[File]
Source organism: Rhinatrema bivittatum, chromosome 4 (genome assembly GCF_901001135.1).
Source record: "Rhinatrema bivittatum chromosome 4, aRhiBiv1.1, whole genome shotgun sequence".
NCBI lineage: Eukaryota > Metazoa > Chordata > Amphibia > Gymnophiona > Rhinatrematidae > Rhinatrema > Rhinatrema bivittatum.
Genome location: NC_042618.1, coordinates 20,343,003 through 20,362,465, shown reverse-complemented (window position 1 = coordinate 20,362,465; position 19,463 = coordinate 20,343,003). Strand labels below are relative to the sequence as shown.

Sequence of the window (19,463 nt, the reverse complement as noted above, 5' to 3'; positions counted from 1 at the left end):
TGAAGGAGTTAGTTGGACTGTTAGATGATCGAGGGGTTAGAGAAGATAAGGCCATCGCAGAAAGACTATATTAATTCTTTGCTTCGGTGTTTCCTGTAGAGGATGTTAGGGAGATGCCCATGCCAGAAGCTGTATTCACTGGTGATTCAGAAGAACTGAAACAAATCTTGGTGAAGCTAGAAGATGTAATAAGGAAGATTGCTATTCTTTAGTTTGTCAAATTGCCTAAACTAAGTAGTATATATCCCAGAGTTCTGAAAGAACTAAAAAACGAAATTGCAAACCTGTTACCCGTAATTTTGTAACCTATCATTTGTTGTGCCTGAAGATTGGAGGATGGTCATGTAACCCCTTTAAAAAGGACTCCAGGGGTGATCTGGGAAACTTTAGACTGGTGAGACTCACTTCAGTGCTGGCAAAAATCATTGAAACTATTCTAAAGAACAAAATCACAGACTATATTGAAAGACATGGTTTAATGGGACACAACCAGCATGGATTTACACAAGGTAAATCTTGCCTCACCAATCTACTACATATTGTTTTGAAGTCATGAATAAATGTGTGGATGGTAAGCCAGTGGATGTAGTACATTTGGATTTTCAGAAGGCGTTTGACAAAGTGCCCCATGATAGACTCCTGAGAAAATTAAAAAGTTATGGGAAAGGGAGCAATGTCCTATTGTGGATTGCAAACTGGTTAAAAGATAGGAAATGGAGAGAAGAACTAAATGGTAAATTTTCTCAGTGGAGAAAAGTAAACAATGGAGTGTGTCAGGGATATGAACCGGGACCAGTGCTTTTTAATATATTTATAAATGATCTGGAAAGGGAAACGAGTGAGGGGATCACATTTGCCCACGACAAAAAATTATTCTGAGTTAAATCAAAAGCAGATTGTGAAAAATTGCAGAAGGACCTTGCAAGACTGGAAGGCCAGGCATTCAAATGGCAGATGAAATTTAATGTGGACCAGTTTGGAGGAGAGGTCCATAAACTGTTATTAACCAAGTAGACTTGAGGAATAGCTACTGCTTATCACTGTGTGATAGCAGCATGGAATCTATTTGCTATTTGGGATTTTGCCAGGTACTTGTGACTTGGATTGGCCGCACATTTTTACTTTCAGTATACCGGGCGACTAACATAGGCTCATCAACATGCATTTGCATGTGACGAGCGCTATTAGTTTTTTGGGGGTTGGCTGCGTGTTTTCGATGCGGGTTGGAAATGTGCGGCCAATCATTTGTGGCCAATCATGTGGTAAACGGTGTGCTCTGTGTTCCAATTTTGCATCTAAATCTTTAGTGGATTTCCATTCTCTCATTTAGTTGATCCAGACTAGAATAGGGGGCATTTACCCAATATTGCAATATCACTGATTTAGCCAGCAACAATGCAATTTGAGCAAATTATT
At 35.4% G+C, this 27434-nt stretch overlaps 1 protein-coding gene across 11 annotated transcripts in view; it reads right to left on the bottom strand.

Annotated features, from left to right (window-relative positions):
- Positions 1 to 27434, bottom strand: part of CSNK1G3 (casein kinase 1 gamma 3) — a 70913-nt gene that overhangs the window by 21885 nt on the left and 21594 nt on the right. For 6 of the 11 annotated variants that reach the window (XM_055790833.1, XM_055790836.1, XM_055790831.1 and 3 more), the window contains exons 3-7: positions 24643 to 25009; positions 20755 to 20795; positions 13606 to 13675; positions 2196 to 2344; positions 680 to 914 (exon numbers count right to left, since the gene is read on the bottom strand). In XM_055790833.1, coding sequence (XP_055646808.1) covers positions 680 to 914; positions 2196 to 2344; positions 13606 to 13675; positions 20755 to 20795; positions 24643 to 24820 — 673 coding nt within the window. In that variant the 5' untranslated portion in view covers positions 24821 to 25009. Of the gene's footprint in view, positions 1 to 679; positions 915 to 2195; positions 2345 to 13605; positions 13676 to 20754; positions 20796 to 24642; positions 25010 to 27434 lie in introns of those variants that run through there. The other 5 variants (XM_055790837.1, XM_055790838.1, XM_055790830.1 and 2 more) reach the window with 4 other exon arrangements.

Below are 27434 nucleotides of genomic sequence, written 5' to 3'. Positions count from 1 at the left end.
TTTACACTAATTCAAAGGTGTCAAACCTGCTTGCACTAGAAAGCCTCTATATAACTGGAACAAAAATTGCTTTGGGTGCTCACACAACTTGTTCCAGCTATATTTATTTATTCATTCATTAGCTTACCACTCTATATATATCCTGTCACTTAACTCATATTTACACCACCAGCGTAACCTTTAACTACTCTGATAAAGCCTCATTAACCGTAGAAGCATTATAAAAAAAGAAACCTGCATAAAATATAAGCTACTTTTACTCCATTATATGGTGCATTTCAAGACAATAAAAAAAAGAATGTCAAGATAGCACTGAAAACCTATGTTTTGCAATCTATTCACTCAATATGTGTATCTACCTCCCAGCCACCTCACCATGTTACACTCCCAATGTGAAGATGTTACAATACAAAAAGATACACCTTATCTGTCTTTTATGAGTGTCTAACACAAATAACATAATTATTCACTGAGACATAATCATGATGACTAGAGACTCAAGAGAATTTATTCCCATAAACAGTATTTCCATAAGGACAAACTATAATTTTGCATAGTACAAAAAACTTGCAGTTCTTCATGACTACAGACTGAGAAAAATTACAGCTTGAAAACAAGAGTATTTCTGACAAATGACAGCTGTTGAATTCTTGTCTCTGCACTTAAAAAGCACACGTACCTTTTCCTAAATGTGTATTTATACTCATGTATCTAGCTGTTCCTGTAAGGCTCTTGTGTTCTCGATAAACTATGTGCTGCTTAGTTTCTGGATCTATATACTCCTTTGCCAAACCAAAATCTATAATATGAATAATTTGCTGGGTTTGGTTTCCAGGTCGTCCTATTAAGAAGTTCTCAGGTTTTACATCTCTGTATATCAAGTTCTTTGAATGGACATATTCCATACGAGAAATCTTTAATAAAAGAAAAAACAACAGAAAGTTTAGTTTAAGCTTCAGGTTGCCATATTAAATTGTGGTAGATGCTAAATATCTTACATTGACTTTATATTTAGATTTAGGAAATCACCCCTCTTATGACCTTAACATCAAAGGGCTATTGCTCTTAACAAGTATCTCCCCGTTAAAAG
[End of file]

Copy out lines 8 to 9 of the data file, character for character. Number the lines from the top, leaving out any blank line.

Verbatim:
Annotated features, from left to right (window-relative positions):
- Positions 1 to 27434, bottom strand: part of CSNK1G3 (casein kinase 1 gamma 3) — a 70913-nt gene that overhangs the window by 21885 nt on the left and 21594 nt on the right. For 6 of the 11 annotated variants that reach the window (XM_055790833.1, XM_055790836.1, XM_055790831.1 and 3 more), the window contains exons 3-7: positions 24643 to 25009; positions 20755 to 20795; positions 13606 to 13675; positions 2196 to 2344; positions 680 to 914 (exon numbers count right to left, since the gene is read on the bottom strand). In XM_055790833.1, coding sequence (XP_055646808.1) covers positions 680 to 914; positions 2196 to 2344; positions 13606 to 13675; positions 20755 to 20795; positions 24643 to 24820 — 673 coding nt within the window. In that variant the 5' untranslated portion in view covers positions 24821 to 25009. Of the gene's footprint in view, positions 1 to 679; positions 915 to 2195; positions 2345 to 13605; positions 13676 to 20754; positions 20796 to 24642; positions 25010 to 27434 lie in introns of those variants that run through there. The other 5 variants (XM_055790837.1, XM_055790838.1, XM_055790830.1 and 2 more) reach the window with 4 other exon arrangements.